The Sultan said to him: “I am always thanking Allah. I am not vain or proud of my wealth, power and strength. I know that those who give themselves airs for these, soon receive a jolt.”

The man in the dream said: “Tughral! had you been really grateful to Allah, you would not have left that guard waiting for warm clothes.”

The Sultan immediately woke up from his dream, got warm clothes, went to the guard, helped him put on his warm clothing, and apologised for the delay.

The Sunnah of the Prophet peace be upon him is that that one should not feel vanity on receinving Allah’s blessings, but should be grateful to Allah by helping His other creation. This is what Allah likes much:

wallahu uhibbul Muhsineen
Allah likes those who are very kind.

true story 004: Where is Khalil?

February 19, 2006

Where is Khalil?

In a dimly lit small room, with a damp mouldy smell, six humans sit huddled together,

· Two old parents, bent backs, cataract in the eyes
· A wife, looking old due to having seen a good day only once in a while,
· Three children, two school going, having had their schooling resumed only after stops, third ready to go

fear evident from their eyes, waiting, waiting for Khalil!

But where is Khalil?

Perhaps I should start at the beginning, and tell you who is Khalil.

But what is the beginning?

Is the beginning before Khalil’s birth, or even before his parents were married? Is it when his parents had to leave their respective homes in India as a result of anti-Muslim riots in the wake of Independence?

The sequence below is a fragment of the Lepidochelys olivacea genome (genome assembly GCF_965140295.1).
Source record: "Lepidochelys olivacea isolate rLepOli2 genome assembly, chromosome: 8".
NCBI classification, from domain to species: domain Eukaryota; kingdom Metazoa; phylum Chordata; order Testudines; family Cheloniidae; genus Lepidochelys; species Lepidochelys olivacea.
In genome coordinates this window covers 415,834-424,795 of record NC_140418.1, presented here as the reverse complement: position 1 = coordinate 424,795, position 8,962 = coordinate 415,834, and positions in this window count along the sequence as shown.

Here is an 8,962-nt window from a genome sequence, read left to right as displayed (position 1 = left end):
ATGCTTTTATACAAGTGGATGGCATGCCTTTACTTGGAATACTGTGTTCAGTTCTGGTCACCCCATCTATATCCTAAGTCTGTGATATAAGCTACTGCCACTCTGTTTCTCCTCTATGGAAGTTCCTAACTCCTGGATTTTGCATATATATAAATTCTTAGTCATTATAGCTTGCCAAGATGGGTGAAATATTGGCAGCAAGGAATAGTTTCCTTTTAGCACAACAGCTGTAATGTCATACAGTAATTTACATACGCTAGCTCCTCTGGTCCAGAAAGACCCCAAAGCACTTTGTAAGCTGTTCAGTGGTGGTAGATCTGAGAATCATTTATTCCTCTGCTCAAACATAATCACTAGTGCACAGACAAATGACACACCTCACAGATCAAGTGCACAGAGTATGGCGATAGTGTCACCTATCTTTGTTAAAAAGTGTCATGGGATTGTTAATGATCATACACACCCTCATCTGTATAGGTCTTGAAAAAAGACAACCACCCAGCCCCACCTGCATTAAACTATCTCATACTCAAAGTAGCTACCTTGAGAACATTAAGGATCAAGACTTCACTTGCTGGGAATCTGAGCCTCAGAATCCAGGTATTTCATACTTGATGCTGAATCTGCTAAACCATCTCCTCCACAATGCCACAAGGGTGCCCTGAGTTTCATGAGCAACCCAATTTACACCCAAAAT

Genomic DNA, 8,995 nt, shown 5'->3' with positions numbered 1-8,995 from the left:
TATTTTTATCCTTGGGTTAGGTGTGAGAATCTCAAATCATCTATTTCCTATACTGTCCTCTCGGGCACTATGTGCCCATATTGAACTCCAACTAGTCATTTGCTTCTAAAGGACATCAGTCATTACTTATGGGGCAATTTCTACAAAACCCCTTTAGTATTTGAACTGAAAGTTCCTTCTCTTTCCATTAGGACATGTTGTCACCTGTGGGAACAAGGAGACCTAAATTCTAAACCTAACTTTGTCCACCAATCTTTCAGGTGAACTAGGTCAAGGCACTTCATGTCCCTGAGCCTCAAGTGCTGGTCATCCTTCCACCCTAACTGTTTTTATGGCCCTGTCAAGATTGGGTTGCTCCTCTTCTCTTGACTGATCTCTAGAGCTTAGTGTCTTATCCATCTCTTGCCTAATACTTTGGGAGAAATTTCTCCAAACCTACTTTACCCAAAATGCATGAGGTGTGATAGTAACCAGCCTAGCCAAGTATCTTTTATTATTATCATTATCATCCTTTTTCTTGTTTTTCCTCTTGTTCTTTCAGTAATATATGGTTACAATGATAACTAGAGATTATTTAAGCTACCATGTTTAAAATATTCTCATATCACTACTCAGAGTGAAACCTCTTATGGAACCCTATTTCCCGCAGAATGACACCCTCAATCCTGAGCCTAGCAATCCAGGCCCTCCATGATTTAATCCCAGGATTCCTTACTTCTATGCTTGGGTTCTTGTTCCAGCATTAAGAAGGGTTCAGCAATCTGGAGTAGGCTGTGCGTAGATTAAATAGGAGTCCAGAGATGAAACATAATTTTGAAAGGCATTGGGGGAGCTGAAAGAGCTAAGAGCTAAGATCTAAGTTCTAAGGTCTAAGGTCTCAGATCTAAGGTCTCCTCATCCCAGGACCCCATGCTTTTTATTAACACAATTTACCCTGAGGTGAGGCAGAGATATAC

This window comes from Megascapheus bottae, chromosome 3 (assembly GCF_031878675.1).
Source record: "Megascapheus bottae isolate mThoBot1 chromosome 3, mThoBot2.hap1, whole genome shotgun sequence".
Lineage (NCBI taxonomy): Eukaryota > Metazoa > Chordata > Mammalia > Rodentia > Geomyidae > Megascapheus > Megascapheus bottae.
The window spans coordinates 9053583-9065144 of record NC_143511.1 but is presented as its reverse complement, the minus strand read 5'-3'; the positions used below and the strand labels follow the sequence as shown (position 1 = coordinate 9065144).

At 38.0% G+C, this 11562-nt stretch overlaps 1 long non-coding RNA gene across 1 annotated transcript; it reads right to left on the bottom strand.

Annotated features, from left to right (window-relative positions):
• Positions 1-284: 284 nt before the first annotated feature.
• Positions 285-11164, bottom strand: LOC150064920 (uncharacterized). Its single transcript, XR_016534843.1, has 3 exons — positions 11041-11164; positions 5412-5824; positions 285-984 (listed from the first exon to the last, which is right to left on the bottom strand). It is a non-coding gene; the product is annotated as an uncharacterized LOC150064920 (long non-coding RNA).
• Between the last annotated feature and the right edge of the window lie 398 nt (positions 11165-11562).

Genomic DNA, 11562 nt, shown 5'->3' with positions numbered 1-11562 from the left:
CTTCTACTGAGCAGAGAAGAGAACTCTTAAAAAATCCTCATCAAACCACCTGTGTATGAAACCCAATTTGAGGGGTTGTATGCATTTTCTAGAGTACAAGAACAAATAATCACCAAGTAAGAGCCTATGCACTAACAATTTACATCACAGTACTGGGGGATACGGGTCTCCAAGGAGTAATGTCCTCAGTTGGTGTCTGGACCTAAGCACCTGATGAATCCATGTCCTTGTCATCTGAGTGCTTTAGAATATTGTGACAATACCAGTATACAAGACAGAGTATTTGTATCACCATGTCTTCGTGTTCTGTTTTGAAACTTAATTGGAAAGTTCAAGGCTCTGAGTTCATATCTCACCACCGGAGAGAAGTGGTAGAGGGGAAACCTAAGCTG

This is how it happened: Lulled by assurances of a peaceful life, and told that all weapons, even kitchen knives, were being collected from everyone in the province, so as to ensure communal peace, Khalil’s grandparents were also persuaded to give up everything in their house that could ever be used in defence. Little known to them, the Sikh and Hindu Mahasabha were being armed by the police and the paramilitary armies of the neighbouring princely Sikh States.

On the night of independence and after that, these were let loose on the Muslim villages, or houses of Muslims, with murder, pillage, rape and abduction, often led by the police, or the Sikh regiments.

When the attackers left the village of Khalil’s grandparents with their booty, including ornaments and some girls, there was little left except dead bodies and a few injured ones who were left for dead. Among those were Khalil’s grandparents and one teenage son. They managed to walk part of the way, and to take a train through part of it, along the route experiencing yet more attacks and yet more dead.